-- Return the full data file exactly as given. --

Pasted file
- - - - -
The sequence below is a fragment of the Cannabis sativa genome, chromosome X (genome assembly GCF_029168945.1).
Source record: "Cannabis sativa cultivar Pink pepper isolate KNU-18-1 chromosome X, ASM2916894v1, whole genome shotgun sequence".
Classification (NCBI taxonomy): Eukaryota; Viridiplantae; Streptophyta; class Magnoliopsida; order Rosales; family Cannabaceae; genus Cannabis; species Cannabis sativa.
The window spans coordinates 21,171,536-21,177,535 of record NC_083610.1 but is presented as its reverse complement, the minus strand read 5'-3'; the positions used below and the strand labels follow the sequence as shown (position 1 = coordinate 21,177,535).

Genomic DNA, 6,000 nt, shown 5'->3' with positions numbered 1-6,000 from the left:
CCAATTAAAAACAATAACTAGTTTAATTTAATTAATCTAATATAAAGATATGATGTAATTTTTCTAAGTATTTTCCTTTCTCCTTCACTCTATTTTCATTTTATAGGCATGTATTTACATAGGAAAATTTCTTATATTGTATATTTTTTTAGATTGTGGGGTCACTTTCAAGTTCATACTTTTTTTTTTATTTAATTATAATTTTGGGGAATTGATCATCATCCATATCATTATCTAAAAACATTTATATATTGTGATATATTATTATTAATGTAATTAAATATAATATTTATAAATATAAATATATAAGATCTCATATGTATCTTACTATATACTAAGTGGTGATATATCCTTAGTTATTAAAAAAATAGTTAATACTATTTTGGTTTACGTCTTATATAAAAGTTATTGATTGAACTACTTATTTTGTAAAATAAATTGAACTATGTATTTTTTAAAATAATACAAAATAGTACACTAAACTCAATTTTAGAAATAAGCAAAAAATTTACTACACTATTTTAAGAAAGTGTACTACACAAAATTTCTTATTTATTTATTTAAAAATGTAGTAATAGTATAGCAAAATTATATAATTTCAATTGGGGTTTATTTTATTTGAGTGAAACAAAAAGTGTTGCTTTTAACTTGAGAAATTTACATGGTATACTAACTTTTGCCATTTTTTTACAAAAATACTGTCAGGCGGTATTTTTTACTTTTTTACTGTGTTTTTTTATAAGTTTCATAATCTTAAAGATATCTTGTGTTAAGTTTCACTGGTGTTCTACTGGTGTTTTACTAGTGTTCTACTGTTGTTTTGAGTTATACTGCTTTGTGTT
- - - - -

The sequence below is a fragment of the Cannabis sativa genome, chromosome X (genome assembly GCF_029168945.1).
Source record: "Cannabis sativa cultivar Pink pepper isolate KNU-18-1 chromosome X, ASM2916894v1, whole genome shotgun sequence".
Classification (NCBI taxonomy): Eukaryota; Viridiplantae; Streptophyta; class Magnoliopsida; order Rosales; family Cannabaceae; genus Cannabis; species Cannabis sativa.
The window spans coordinates 21,171,536-21,177,535 of record NC_083610.1 but is presented as its reverse complement, the minus strand read 5'-3'; the positions used below and the strand labels follow the sequence as shown (position 1 = coordinate 21,177,535).

Genomic DNA, 6,000 nt, shown 5'->3' with positions numbered 1-6,000 from the left:
CCAATTAAAAACAATAACTAGTTTAATTTAATTAATCTAATATAAAGATATGATGTAATTTTTCTAAGTATTTTCCTTTCTCCTTCACTCTATTTTCATTTTATAGGCATGTATTTACATAGGAAAATTTCTTATATTGTATATTTTTTTAGATTGTGGGGTCACTTTCAAGTTCATACTTTTTTTTTTATTTAATTATAATTTTGGGGAATTGATCATCATCCATATCATTATCTAAAAACATTTATATATTGTGATATATTATTATTAATGTAATTAAATATAATATTTATAAATATAAATATATAAGATCTCATATGTATCTTACTATATACTAAGTGGTGATATATCCTTAGTTATTAAAAAAATAGTTAATACTATTTTGGTTTACGTCTTATATAAAAGTTATTGATTGAACTACTTATTTTGTAAAATAAATTGAACTATGTATTTTTTAAAATAATACAAAATAGTACACTAAACTCAATTTTAGAAATAAGCAAAAAATTTACTACACTATTTTAAGAAAGTGTACTACACAAAATTTCTTATTTATTTATTTAAAAATGTAGTAATAGTATAGCAAAATTATATAATTTCAATTGGGGTTTATTTTATTTGAGTGAAACAAAAAGTGTTGCTTTTAACTTGAGAAATTTACATGGTATACTAACTTTTGCCATTTTTTTACAAAAATACTGTCAGGCGGTATTTTTTACTTTTTTACTGTGTTTTTTTATAAGTTTCATAATCTTAAAGATATCTTGTGTTAAGTTTCACTGGTGTTCTACTGGTGTTTTACTAGTGTTCTACTGTTGTTTTGAGTTATACTGCTTTGTGTT